Beyond the consensus criteria: Multiple cognitive profiles in amyotrophic lateral sclerosis?

Monica Consonni, Eleonora Catricalà, Eleonora Dalla Bella, Valentina C. Gessa, Giuseppe Lauria, Stefano F. Cappa

Research output: Contribution to journalArticlepeer-review


The Strong consensus recommendations (2009) propose behavioural (ALSbi) and/or dysexecutive (ALSci) impairment as the two main clinical profiles of non-motor manifestations in non-demented amyotrophic lateral sclerosis (ALS) patients. We aimed at assessing whether clustering pattern of neuropsychological performance of ALS patients suggest the existence of additional clinical syndromes beyond the currently recognized phenotypes. We applied principal component analysis (PCA) to a comprehensive neuropsychological evaluation of 71 non-demented ALS patients in order to identify clusters of variables correlating highly with each other, with the aim of detecting distinct patterns of neuropsychological test performance. The outcome of PCA demonstrated the existence of three main test clusters. Two, accounting for 27% of the patients, were compatible with the recognised ALSbi and ALSci profiles. An additional third cluster loaded on social cognition, language and memory tests and accounted for 24% of the patients. Of these, 15% had defective performance on at least two tests belonging to the latter non-executive cluster, and were thus unclassifiable according to current criteria. Our data-driven approach indicated a third dimension of cognitive impairment, including language, social cognition and episodic memory, as a distinct pattern of non-motor manifestations in ALS patients, in addition to the recognized ALSci and ALSbi profiles.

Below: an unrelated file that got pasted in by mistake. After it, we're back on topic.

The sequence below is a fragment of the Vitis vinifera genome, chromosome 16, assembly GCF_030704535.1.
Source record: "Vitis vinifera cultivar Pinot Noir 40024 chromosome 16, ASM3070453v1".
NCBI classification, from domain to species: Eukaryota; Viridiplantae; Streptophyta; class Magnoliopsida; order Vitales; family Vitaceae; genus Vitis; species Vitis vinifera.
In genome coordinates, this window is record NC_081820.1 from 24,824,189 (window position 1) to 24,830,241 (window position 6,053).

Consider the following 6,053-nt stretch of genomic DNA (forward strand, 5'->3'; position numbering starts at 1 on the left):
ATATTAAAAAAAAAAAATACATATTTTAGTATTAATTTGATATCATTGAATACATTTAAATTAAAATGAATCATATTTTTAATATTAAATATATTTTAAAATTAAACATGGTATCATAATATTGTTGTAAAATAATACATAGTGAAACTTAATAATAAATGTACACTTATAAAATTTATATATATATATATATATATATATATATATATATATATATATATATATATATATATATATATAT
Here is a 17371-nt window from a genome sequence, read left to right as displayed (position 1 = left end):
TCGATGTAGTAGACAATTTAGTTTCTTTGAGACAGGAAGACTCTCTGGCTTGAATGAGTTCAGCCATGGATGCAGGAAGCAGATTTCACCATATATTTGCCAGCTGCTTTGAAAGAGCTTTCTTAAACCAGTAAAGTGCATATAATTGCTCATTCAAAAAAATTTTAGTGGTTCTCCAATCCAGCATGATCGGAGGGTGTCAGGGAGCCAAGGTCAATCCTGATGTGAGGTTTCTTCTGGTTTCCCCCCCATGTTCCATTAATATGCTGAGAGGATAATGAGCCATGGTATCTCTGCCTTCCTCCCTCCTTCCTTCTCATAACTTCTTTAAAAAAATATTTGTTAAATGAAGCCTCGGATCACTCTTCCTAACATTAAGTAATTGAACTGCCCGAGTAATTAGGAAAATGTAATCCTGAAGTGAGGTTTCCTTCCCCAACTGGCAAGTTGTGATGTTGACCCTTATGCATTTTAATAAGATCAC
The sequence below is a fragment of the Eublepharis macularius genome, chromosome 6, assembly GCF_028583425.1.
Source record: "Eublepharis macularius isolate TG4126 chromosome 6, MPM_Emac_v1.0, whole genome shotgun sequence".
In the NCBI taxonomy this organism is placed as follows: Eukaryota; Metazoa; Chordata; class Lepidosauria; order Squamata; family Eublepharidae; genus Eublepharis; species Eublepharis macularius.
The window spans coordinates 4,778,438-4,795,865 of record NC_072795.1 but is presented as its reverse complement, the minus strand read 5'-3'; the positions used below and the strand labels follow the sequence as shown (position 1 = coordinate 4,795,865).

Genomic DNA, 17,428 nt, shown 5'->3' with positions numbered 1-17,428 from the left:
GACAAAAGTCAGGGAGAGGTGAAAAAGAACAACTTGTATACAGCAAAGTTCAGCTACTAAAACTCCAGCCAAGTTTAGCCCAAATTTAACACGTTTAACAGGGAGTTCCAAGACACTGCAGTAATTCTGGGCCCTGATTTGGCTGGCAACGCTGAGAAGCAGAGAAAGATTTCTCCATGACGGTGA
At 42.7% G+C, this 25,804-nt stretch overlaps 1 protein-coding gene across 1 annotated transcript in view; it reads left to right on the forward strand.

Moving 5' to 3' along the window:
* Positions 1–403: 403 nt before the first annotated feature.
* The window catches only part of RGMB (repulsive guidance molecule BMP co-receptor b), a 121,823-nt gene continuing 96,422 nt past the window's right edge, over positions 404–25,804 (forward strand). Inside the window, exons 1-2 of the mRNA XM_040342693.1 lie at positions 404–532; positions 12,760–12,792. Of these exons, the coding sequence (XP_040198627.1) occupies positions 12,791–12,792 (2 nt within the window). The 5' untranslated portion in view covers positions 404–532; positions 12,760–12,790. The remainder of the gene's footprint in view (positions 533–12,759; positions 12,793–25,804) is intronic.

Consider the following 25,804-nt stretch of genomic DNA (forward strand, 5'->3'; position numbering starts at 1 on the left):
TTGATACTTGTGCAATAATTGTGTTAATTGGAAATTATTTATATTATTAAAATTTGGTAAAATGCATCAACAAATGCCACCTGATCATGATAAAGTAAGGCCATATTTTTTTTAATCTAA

Original languageEnglish
Pages (from-to)162-167
Number of pages6
Publication statusPublished - Aug 1 2016


  • Amyotrophic lateral sclerosis
  • Executive functions
  • Language
  • Memory
  • Social cognition

ASJC Scopus subject areas

  • Neuropsychology and Physiological Psychology
  • Experimental and Cognitive Psychology
  • Cognitive Neuroscience


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